Cell death in the anterior cingulate gyrus affects a child’s ability to moderate fear and to empathise. Changes in the brain’s pathways affect a child’s ability to manage stress and be more prone to being impulsive, aggressive and/or anxious. Long term changes to the adrenaline systems in the brain affect the ability to think clearly. Impairment in the brain stem has been linked to ADHD, depression and impaired attention. It also leads to more aggression and irritability.
Other changes to the brain have also been observed:
- decrease in size of the corpus callosum causing manic shifts in mood states
- reduced amygdala and hippocampus resulting in depression, irritability and hostility; and poor memory function
- effects to the GABA system making a child feel unsafe and constantly living in a state of alarm
Violent methods of discipline have also been linked to children with anti-social behaviour and increased prevalence of psychiatric disorders, while non-violent methods of discipline is linked to higher cognitive function.
A common argument for the corporal punishment camp is one that goes something along the lines of, “I was spanked as a child and I turned out okay.”
A couple of other arguments stem from this point as well. Firstly, what is okay? Could it be that if we weren’t smacked we might have more deeper and meaningful friendships? Better relationships? Lasting marriages? Feel less depressed? Perform better at work? Have a better outlook and attitude towards life?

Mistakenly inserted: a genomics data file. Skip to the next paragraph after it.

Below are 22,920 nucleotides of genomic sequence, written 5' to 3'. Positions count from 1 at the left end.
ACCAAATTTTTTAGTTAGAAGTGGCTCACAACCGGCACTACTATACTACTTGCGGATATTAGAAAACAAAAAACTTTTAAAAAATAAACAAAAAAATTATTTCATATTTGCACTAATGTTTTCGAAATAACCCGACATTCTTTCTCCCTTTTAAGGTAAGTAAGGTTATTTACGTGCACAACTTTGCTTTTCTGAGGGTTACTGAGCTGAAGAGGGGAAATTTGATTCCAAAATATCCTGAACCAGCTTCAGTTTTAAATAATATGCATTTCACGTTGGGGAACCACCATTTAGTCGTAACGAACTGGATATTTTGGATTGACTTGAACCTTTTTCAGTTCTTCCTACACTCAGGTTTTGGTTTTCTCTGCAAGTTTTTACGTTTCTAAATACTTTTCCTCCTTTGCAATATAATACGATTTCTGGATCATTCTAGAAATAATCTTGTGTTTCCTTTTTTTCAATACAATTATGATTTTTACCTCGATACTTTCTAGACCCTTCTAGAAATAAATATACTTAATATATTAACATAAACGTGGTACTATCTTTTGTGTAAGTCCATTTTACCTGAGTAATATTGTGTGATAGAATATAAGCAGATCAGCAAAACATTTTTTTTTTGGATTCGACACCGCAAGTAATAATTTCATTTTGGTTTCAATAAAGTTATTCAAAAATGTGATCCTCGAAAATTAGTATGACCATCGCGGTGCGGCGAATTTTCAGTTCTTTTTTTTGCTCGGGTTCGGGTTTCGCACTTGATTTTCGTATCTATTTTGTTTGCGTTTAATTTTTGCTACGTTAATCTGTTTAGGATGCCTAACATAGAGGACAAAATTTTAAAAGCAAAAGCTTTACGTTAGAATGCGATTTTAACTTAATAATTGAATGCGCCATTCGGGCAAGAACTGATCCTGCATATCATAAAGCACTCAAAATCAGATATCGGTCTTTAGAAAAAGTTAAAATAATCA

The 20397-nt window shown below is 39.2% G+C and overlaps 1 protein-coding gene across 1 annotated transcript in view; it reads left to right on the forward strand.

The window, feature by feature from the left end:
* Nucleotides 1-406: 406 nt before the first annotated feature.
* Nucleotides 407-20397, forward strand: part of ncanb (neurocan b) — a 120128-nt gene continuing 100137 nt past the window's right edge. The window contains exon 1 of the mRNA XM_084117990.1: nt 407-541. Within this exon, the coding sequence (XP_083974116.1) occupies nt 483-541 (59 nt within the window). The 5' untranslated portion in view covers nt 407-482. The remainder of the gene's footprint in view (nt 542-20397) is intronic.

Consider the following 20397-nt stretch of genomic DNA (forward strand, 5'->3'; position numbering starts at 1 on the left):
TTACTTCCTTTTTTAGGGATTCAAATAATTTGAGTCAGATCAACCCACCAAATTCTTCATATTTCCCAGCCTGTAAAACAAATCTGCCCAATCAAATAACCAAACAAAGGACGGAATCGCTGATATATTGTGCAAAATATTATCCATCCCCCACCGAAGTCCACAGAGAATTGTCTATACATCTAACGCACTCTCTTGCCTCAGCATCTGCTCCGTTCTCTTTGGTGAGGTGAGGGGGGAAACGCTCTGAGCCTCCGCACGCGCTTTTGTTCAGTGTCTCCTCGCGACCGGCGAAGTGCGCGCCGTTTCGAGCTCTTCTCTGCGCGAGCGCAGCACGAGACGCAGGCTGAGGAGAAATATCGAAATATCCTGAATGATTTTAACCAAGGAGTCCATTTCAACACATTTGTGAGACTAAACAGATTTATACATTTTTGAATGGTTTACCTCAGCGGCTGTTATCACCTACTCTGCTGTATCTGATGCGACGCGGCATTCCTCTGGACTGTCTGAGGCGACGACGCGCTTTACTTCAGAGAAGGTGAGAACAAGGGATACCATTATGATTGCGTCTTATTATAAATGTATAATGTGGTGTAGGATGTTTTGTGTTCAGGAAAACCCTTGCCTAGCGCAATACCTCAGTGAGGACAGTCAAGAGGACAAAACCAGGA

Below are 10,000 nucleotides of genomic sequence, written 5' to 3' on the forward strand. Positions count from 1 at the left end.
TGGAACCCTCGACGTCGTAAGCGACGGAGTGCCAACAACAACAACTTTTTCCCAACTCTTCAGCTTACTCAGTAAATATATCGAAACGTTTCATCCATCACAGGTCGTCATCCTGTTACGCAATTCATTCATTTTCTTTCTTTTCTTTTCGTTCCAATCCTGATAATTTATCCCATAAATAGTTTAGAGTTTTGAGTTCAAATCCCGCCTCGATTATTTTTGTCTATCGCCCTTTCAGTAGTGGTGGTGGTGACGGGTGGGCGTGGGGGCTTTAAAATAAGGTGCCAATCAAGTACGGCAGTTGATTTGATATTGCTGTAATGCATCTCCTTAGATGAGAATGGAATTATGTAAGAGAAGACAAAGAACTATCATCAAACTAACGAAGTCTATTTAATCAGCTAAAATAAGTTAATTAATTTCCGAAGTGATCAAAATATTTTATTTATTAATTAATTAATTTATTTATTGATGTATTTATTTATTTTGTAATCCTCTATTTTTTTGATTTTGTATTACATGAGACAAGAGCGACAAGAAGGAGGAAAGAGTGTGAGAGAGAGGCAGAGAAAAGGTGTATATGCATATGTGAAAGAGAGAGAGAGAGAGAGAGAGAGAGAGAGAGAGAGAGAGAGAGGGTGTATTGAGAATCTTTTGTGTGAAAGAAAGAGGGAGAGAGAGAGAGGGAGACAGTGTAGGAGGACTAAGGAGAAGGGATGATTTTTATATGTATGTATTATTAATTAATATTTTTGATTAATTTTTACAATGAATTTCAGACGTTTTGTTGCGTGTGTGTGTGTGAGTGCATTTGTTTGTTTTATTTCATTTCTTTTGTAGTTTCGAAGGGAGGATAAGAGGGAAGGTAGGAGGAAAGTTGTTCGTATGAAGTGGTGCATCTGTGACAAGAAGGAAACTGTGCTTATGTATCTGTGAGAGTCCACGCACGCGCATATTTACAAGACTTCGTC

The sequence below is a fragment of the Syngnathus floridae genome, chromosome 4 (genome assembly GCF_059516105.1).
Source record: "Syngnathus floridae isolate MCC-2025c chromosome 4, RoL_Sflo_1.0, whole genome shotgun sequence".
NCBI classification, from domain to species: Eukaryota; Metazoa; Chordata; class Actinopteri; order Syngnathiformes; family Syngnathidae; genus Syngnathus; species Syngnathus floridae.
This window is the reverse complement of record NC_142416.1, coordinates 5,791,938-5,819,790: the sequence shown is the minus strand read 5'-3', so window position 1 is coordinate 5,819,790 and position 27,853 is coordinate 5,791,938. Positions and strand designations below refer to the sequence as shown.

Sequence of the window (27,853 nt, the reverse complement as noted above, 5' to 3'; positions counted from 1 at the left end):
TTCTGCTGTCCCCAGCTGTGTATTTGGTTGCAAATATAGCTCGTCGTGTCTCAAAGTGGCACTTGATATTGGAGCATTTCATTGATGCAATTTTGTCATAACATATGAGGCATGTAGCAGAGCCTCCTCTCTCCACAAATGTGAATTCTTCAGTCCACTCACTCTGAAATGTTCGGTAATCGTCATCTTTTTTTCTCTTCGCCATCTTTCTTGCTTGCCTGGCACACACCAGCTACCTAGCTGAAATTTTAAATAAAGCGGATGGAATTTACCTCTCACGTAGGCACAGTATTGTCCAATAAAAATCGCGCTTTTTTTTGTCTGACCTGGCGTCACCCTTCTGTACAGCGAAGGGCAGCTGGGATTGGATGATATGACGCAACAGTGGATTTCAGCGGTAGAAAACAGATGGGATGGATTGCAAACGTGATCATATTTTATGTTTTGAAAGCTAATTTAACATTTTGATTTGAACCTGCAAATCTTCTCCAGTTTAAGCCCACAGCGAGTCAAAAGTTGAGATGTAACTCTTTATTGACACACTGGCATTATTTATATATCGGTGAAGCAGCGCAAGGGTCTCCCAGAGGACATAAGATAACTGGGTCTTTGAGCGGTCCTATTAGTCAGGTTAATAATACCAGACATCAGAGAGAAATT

Secondly, children who have been hit by misguided well-intentioned parents are later able to reach a well adjusted adulthood because of the love, nurturance and appropriate limit-setting not because of the physical violence they received.
Jordan Riak cites an excellent example that articulates the fallacy of this belief rather aptly (incidentally, each and every one of these examples applies to my own childhood, too):
Let’s test the I-turned-out-okay argument by examining a few real-life examples from my own childhood. See if they apply to you.
- There were ashtrays in every room of our house. My parents smoked, as did most adult visitors to our home. The aroma of cigarette, cigar and pipe smoke was always present. Nobody minded. In fact, not one day passed in my early life when I was not exposed to tobacco smoke. I was even exposed in the womb because my mother smoked when she was pregnant with me. And I turned out okay.